A Key Ingredient of a Good Social Media Campaign: Listening.
Once you know which network(s) to use to reach your target audience, your first move shouldn’t be to jump into the conversation; it should be to tune in. Listening is an often-underrated part of the social media process.
Social monitoring is where many businesses focus their attention: keeping track of what people are saying to the business or about the brand, watching comments, likes, and retweets. These are often referred to as “vanity” metrics; they have value, but are entirely centered around the brand itself.
Social listening expands that circle. Its focus is understanding a brand’s position in the marketplace and what’s going on in the industry as a whole. Listening depends on following active influencers in the community and what they’re talking about, seeing what competitors are doing, paying attention to what the online community your brand wants to be part of is talking about—not just as it relates to your product but also the issues, causes, and activities its members care about.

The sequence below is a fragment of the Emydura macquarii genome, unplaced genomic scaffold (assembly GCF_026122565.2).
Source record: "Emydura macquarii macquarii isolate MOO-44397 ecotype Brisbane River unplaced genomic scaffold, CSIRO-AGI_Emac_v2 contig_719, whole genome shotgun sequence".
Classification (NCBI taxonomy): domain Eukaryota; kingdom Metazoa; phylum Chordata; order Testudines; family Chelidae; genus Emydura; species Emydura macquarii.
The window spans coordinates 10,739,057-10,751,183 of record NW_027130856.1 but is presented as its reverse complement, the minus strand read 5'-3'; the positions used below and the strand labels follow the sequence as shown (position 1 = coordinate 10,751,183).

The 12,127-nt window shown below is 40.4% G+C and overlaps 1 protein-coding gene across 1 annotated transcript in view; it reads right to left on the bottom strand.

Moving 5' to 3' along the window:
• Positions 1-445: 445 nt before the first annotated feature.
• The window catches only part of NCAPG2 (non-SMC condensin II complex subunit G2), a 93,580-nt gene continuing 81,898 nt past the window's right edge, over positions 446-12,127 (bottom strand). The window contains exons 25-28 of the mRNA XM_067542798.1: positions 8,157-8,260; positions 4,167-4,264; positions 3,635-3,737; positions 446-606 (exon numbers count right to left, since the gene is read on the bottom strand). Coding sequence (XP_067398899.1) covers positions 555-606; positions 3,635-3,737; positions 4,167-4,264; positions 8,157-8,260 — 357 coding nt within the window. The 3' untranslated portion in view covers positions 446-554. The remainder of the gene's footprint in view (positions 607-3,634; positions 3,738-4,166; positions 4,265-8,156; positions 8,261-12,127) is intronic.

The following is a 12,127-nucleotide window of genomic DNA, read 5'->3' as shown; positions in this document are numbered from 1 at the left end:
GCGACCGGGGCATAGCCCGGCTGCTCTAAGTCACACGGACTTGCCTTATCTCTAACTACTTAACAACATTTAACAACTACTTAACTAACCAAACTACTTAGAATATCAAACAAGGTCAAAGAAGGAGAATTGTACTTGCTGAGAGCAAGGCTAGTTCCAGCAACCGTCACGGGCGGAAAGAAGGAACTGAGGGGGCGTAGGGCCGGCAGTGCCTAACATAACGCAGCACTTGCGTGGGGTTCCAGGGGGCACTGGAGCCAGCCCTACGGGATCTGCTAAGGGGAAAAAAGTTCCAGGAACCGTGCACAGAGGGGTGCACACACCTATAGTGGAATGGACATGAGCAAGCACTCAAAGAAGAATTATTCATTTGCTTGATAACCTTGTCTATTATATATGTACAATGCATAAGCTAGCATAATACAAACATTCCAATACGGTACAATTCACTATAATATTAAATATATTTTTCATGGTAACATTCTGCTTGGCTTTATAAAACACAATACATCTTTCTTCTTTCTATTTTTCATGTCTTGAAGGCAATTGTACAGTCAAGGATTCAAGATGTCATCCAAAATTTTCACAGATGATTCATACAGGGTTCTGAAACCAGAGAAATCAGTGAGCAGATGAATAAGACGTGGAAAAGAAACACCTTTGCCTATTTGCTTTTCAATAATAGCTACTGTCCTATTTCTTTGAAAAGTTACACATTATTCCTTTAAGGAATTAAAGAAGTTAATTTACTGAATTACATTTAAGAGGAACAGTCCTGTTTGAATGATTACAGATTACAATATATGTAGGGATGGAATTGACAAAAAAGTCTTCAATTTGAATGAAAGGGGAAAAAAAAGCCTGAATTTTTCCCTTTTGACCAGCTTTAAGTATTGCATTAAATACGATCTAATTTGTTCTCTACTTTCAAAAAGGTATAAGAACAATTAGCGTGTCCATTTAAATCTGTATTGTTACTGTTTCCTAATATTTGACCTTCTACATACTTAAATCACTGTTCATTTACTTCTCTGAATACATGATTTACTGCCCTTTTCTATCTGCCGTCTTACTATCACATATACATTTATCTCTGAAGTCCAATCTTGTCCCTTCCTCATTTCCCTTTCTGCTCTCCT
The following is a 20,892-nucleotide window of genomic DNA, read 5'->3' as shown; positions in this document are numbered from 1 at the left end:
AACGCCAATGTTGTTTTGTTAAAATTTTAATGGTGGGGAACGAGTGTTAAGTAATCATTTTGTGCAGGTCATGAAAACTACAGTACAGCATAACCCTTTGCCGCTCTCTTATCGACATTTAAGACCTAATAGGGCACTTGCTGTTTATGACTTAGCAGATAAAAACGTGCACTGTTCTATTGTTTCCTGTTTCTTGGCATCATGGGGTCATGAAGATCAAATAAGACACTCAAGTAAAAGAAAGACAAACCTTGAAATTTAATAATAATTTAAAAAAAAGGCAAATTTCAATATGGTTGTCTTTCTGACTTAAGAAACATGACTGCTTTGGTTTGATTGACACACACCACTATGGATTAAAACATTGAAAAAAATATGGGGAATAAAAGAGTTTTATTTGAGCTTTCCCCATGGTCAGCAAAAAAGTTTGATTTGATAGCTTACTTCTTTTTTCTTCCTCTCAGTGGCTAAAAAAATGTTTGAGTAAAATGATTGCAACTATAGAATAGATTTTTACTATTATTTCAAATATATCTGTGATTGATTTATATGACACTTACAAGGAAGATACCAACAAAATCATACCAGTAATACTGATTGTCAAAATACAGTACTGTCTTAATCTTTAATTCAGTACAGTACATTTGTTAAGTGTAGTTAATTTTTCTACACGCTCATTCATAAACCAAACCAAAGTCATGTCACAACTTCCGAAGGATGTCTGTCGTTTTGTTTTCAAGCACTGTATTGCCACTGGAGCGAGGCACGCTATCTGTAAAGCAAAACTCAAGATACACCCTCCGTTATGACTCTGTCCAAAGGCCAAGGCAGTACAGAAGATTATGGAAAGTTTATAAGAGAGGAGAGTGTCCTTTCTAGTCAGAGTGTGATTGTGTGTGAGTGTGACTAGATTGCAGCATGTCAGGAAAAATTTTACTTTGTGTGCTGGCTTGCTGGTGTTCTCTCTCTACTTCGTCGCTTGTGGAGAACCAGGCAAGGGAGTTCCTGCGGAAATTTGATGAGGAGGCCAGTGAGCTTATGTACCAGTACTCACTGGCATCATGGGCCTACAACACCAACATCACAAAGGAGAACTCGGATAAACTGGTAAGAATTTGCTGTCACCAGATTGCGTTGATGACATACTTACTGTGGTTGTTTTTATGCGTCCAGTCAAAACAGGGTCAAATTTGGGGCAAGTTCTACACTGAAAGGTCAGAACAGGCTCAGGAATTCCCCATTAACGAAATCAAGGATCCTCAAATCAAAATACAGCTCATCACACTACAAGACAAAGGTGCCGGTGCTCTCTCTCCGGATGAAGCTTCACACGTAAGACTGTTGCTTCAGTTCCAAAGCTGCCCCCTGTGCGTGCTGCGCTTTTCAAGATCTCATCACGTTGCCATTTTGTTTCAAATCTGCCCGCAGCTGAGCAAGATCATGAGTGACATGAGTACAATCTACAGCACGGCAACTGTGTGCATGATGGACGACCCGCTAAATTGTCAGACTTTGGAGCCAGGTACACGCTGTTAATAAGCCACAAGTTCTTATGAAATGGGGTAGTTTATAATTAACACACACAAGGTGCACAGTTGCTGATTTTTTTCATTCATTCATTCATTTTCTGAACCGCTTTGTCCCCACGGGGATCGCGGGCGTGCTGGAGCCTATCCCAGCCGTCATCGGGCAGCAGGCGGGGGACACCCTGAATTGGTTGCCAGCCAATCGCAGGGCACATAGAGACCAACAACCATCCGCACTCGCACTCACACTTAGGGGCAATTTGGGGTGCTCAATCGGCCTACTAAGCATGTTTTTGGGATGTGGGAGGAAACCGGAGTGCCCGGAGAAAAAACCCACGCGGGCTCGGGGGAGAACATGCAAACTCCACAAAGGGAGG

Social listening can help you.
Understand your target audience better. What do they talk about? What hashtags and conversations attract their attention? What types of messages do they respond to? Track your competition. What do they do well? What have they tried that didn’t work? Is there something they aren’t doing—or that they do poorly—that your business could do? Create smarter content. By listening to what your audience is talking about, learning their pain points, spotting gaps in what your competition provides, and understanding the tone and style your community relates to, you can create content that meets their needs and speaks their language.
More than anything, social listening has the potential to help you home in on competitive intelligence that can have a real bottom-line impact—if you choose to pay attention.
A study by McKinsey & Company found that organizations that use social technology to “scan [their] external environment for new ideas” and integrate it not just into marketing activities but other parts of the operation often boost financial performance and improve market share as a result.